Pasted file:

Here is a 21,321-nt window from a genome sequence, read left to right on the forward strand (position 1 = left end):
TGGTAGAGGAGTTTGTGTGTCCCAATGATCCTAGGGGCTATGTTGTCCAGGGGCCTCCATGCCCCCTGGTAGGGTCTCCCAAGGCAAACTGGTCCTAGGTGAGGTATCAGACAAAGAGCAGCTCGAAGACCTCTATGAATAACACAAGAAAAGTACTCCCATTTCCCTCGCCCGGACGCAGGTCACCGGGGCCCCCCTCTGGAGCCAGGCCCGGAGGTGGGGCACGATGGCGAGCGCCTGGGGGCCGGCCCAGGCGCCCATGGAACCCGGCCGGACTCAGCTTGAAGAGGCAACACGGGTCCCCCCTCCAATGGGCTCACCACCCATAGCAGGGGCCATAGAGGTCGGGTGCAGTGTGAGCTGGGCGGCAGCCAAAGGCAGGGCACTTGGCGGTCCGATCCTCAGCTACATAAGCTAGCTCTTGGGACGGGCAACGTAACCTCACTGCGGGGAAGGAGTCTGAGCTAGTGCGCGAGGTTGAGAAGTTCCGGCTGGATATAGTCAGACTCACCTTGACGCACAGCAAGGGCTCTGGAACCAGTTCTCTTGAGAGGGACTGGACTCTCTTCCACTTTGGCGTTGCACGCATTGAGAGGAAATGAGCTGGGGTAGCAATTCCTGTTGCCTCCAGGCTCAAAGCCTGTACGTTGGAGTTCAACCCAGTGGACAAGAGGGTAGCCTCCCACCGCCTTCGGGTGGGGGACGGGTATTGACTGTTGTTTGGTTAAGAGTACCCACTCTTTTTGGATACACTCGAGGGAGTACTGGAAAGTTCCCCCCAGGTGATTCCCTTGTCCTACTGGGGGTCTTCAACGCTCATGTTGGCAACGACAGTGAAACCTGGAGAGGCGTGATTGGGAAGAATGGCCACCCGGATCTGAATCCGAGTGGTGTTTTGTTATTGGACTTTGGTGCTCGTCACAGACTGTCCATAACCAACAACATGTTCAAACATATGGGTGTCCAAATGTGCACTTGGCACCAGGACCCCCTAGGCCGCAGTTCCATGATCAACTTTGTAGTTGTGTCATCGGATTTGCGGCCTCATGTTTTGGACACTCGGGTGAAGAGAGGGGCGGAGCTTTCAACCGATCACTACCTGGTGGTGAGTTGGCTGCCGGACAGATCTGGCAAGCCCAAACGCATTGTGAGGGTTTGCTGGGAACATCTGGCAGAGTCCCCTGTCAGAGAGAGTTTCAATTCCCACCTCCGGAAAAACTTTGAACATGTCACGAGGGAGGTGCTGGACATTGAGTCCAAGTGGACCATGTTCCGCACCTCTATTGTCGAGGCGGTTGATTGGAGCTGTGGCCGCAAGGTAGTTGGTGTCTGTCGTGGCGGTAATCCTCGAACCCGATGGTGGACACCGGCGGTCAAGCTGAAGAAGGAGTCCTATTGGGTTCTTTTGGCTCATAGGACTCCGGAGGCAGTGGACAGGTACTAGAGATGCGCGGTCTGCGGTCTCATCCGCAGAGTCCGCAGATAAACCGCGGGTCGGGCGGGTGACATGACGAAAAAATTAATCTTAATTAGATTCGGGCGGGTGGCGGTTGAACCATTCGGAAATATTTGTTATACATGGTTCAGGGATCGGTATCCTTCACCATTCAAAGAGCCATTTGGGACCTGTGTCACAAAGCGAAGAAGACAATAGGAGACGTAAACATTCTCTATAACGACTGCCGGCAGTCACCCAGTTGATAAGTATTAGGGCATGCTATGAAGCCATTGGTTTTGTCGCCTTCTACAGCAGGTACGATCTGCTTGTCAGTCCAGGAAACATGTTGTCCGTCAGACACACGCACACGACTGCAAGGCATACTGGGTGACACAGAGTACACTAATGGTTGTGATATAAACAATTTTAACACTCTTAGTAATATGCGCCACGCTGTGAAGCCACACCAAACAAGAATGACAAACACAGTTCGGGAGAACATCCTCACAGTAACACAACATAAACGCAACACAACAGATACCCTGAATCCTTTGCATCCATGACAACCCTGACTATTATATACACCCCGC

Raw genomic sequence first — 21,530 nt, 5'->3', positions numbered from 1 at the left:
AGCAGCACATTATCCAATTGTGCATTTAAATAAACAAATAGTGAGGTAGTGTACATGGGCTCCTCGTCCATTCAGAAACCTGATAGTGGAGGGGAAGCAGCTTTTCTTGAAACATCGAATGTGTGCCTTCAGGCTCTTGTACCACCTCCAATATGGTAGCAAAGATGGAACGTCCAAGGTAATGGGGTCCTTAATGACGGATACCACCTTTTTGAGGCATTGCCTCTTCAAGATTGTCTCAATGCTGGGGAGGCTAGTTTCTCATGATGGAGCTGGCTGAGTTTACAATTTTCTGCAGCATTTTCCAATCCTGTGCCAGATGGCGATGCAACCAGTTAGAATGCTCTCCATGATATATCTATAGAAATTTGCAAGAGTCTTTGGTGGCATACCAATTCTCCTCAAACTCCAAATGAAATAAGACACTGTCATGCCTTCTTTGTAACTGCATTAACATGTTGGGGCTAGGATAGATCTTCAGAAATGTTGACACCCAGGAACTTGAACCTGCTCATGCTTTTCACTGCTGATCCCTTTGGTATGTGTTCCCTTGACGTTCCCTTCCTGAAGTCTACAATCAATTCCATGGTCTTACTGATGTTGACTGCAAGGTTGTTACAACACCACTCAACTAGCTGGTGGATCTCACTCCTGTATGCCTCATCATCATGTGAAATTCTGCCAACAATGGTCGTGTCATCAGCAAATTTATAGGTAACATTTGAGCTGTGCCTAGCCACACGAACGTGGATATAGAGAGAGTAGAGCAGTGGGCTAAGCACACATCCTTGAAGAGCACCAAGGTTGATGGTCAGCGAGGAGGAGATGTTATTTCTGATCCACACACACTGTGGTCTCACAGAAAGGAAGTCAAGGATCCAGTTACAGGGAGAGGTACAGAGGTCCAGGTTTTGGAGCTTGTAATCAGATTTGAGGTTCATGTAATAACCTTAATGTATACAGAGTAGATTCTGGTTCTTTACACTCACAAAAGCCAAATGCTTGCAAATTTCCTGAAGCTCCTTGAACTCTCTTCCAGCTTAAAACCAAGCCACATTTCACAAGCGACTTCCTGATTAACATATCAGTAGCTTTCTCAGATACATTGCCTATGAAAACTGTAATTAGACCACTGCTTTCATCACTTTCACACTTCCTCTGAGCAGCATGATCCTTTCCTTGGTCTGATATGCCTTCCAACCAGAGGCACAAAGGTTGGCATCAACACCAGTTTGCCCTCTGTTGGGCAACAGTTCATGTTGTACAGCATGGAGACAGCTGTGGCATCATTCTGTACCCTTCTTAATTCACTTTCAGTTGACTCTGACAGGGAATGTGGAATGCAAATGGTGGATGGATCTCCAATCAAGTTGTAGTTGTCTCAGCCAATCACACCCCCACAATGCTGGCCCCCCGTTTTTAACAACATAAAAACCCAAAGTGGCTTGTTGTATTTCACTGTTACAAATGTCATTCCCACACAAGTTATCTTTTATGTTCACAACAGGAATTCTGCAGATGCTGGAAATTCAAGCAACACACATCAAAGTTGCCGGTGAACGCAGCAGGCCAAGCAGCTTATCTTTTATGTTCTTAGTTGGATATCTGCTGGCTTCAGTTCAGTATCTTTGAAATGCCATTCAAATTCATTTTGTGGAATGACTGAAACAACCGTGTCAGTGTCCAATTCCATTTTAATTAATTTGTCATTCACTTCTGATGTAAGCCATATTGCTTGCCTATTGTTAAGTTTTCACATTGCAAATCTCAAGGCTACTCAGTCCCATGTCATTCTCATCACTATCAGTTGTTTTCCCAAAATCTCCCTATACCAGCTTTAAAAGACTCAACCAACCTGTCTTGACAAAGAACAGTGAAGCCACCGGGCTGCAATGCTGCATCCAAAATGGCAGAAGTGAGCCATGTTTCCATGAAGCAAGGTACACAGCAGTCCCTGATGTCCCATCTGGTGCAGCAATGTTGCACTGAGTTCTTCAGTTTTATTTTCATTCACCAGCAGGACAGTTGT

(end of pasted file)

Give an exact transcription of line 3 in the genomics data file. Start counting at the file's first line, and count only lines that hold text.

Raw genomic sequence first — 21,530 nt, 5'->3', positions numbered from 1 at the left: